...what would it look like?
For some reason, that is a question which my Facebook news feed has answered twice over the past week. The timing is particularly eerie as I am helping with a video project on exploring the topic of diversity at Burning Man, and privilege being one of the issues and topics that comes up.
Regardless, I wanted to share several examples in order of increasing effectiveness for me.
The first one is one that actually came up when I google'd "cartoon privilege" for one more example to round out the other two.
The only problem is that as it's oversimplified history and groups of people into a single interaction between two people, the challenge is how to have an engaging dialogue about a multifaceted and complex issue, which leads to definitive actions with measurable outcomes.
By the way, if anyone knows the artist of the cartoon above, please let me know? The image is used so much that trying to google its creator was not yielding any results.
This next comic, while a bit better, still has an illogical statement. I don't want to repost it without permission, but you can see the cartoon with some context at Everyday Feminism.
My problem is the supposed conclusion of the exchange is with the "white male" pointing out his own burden, and it seemingly the conclusion that there's no way for the others to convince him of the fact that their own backpacks are considerably bigger, by virtue of the fact that he doesn't even notice the difference himself; the mere presence of his own backpack to bear is enough.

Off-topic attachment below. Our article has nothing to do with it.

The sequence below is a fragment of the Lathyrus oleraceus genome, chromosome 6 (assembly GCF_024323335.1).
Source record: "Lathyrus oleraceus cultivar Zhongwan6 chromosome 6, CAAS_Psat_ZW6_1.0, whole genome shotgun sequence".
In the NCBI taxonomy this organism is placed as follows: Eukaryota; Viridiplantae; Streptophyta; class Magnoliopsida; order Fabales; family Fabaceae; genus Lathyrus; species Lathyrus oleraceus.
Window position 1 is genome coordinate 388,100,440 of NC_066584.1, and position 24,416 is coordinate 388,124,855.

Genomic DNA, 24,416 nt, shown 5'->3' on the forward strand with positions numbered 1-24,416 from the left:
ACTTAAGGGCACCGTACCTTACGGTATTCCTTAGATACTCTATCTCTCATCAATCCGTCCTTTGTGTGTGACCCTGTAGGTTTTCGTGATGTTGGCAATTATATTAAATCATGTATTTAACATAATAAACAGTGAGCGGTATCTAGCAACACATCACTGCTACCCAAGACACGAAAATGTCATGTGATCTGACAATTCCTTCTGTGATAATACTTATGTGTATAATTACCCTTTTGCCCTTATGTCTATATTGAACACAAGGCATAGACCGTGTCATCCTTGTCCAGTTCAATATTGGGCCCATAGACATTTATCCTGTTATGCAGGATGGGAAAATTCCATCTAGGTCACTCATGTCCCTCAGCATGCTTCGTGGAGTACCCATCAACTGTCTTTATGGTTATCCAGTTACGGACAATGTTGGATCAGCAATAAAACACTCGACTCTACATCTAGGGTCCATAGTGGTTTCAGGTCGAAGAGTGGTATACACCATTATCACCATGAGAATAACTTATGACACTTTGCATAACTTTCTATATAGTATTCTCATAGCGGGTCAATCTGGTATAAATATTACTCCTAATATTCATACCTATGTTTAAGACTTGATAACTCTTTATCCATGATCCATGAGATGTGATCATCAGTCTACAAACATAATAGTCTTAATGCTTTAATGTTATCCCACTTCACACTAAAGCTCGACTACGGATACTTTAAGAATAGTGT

And this leads me to the third visualization...less of a cartoon, and more of an exercise. This one, I have to thank Buzzfeed for, "This Teacher Taught His Class A Powerful Lesson About Privilege".
The gist of it is that everyone sitting in a class can move up from their own class if they get a crumpled piece of paper into a bin at the front.
Human nature unfortunately leaves us relatively aware of our backspace, much less anything behind it. So folks from the front of the class, while they have their own challenge to make the shot, don't realize much less think about how much more difficult it is for those farther and farther back to do the same. But it is painfully obvious for those towards the back and especially those in the back of the advantage others have and their own disadvantage.
You can read about the exercise more in depth Buzzfeed. But what I appreciate about that exercise is that while physically demonstrating the challenge of working with different privilege, it also illustrates the challenge of having a conversation about it as everyone isn't coming to the table from the same perspective.
Anyway, just wanted to share. Are there any favorite visualizations, from comics to exercise, that you think have helped you and others understand and talk about privilege?
Please share in the comments,